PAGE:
Realizing Community Benefits and Supporting a Diverse Workforce
Communities can share in the benefits of mining projects
Mining projects are large projects with a significant presence in communities and regions. Their lifecycle can span decades from pre-exploration to closure, and they cost hundreds of millions of dollars or more to build and operate. Often situated close to northern, remote, isolated and Indigenous communities, these projects can drive community development by bringing socio-economic benefits such as employment, training, procurement and business and infrastructure development.
Learn more about challenges and opportunities for realizing community benefits and supporting a diverse workforce
Communities that host mineral development projects expect to share in the benefits, while having confidence that proper social and environmental protections are in place. Good community relations can help companies build public trust, which can facilitate project development and mitigate risks associated with cost and reputation, while helping them realize a return on investment.
Modern mining operations require a range of skills. Developing and mastering these skills positions people to pursue high quality, high paying jobs and business opportunities across the natural resource and other sectors.
Mining companies can face fierce competition for employees to work at their remote operations. In situations where there is shortage of workers in surrounding communities, companies may choose to employ “fly-in/fly-out” commuters. Given that mining operations often schedule employees for two weeks on, two weeks off (or similar timeframes), they may be challenged to attract fly-in/fly-out workers who do not wish to leave their families and resident communities.
In situations where these commuters are employed by remote operations, such workers are fed and housed by mining companies, and therefore do not fully contribute to local economic development. Yet these workers have full access to local services—including social services— which may apply pressures on those communities.Footnote 1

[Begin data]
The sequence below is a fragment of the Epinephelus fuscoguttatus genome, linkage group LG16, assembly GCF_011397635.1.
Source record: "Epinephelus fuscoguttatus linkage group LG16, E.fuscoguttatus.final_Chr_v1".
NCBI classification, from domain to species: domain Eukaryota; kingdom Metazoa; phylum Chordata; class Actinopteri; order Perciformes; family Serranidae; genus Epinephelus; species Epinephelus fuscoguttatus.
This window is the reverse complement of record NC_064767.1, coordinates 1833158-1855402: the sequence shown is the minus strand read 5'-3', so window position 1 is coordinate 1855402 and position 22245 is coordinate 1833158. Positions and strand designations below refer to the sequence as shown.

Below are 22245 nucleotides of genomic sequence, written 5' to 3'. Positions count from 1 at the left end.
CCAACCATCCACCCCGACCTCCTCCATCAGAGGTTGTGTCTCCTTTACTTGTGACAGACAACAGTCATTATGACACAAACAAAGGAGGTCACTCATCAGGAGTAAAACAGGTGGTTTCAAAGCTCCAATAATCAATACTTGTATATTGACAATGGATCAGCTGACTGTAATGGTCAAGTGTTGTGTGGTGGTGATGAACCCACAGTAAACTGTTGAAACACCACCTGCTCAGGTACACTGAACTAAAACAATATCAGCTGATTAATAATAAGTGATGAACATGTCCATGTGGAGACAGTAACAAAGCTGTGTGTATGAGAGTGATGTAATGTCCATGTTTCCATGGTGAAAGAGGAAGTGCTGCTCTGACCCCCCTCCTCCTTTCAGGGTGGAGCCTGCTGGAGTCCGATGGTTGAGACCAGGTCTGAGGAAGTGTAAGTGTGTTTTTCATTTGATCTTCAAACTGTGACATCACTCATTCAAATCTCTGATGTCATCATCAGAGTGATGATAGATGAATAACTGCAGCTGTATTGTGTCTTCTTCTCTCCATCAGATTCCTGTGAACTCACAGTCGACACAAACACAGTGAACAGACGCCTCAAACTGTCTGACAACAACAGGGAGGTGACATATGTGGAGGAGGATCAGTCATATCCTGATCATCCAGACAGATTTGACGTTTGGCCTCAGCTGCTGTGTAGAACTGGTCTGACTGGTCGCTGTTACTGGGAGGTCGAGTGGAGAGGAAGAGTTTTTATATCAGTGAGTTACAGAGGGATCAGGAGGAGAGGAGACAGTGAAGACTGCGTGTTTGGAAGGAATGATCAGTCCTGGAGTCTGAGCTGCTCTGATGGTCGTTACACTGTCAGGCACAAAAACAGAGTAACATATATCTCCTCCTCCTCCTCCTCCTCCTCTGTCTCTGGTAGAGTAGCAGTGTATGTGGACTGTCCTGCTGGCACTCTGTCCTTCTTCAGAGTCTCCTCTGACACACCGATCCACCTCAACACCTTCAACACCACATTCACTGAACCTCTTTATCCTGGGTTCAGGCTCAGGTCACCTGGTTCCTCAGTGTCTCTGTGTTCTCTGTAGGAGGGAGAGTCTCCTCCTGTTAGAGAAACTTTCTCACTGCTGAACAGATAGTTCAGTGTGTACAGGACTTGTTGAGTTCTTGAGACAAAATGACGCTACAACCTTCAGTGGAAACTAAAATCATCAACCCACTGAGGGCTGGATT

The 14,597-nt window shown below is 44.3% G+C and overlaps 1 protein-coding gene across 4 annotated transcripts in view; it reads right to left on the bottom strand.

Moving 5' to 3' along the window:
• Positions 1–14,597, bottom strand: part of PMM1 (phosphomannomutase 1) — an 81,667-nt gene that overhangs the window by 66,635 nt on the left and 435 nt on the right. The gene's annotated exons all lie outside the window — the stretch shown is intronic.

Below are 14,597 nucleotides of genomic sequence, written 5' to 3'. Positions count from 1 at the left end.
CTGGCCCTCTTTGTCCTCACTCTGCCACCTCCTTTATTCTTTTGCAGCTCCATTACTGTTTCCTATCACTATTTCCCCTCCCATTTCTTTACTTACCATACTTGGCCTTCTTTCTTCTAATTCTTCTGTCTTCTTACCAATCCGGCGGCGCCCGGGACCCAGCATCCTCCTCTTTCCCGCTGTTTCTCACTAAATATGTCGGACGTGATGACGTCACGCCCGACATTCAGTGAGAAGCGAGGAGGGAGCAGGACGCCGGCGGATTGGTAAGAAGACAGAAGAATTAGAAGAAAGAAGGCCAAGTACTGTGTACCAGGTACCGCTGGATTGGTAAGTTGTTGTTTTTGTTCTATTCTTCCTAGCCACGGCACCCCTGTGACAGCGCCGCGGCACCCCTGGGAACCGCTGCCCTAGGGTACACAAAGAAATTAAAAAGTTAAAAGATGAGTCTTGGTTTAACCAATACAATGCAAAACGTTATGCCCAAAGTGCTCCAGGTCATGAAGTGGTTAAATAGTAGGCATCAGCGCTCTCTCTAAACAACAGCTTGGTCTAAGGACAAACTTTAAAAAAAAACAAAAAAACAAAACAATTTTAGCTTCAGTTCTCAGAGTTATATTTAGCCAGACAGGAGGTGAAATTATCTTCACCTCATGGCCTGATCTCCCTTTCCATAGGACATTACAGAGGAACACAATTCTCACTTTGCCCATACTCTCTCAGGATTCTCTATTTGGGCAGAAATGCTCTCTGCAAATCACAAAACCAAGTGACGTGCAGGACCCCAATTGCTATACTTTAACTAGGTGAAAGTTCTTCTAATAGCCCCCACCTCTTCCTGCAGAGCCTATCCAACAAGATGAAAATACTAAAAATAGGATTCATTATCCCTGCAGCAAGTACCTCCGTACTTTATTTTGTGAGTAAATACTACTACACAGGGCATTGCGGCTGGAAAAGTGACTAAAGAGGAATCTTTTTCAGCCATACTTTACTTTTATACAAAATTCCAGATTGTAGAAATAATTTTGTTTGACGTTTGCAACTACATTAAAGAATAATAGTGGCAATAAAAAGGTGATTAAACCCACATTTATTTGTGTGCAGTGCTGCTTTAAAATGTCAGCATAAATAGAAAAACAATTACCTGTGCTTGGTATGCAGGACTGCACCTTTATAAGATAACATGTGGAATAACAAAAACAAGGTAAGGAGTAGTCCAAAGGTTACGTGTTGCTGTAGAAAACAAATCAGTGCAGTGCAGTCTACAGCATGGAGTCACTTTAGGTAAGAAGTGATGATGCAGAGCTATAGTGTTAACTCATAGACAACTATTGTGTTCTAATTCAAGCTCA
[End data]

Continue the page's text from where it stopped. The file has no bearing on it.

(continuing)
Research shows that Canadians across the country have a generally favourable impression of mining and believe that the industry is managed to higher standards of safety, environmental care and social responsibility. They also believe that mining is good for the economy and that it provides economic opportunities for remote communities and young Canadians.Footnote 2
Mining remains an industry that predominantly employs men, with women representing just 14% of the mining labour force.Footnote 3 Immigrants account for 13% of the mining workforce, compared to 25% of the total Canadian workforce.Footnote 4 Indigenous workers make up 5% of the mining labour force, compared to 3% in all industries.Footnote 5 Increasing Indigenous employment can support efforts to close socio-economic gaps and increase their participation in natural resource development.
Modern mining operations require a range of skills.
The Mining Industry Human Resources Council (MiHR) launched the Canadian Mining Certification Program to recognize and certify the skills and competencies of workers in some occupations in the mining industry.
The program helps communities attract, develop and retain skilled employees, while ensuring that those who have been certified hold a professional credential that is recognized throughout the mining industry in Canada.